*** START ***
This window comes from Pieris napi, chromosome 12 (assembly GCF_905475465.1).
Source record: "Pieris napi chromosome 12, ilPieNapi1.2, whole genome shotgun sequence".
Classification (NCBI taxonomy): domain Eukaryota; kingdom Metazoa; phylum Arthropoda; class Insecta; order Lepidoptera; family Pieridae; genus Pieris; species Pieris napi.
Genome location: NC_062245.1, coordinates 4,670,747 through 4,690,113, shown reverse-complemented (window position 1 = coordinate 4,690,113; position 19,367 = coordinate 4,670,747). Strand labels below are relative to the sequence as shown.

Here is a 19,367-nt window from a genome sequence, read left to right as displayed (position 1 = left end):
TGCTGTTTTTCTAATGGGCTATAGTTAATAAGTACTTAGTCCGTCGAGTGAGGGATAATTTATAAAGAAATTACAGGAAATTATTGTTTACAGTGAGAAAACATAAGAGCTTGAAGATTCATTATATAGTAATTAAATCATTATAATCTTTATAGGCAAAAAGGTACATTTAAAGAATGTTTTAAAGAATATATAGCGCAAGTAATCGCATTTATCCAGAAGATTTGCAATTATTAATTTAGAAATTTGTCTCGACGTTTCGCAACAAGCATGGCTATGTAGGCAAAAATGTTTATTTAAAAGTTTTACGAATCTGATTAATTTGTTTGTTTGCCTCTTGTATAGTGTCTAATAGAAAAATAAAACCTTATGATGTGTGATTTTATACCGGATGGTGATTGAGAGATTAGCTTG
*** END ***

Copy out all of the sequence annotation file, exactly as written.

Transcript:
This window comes from Pieris napi, chromosome 12 (assembly GCF_905475465.1).
Source record: "Pieris napi chromosome 12, ilPieNapi1.2, whole genome shotgun sequence".
Classification (NCBI taxonomy): domain Eukaryota; kingdom Metazoa; phylum Arthropoda; class Insecta; order Lepidoptera; family Pieridae; genus Pieris; species Pieris napi.
Genome location: NC_062245.1, coordinates 4,670,747 through 4,690,113, shown reverse-complemented (window position 1 = coordinate 4,690,113; position 19,367 = coordinate 4,670,747). Strand labels below are relative to the sequence as shown.

Here is a 19,367-nt window from a genome sequence, read left to right as displayed (position 1 = left end):
TGCTGTTTTTCTAATGGGCTATAGTTAATAAGTACTTAGTCCGTCGAGTGAGGGATAATTTATAAAGAAATTACAGGAAATTATTGTTTACAGTGAGAAAACATAAGAGCTTGAAGATTCATTATATAGTAATTAAATCATTATAATCTTTATAGGCAAAAAGGTACATTTAAAGAATGTTTTAAAGAATATATAGCGCAAGTAATCGCATTTATCCAGAAGATTTGCAATTATTAATTTAGAAATTTGTCTCGACGTTTCGCAACAAGCATGGCTATGTAGGCAAAAATGTTTATTTAAAAGTTTTACGAATCTGATTAATTTGTTTGTTTGCCTCTTGTATAGTGTCTAATAGAAAAATAAAACCTTATGATGTGTGATTTTATACCGGATGGTGATTGAGAGATTAGCTTG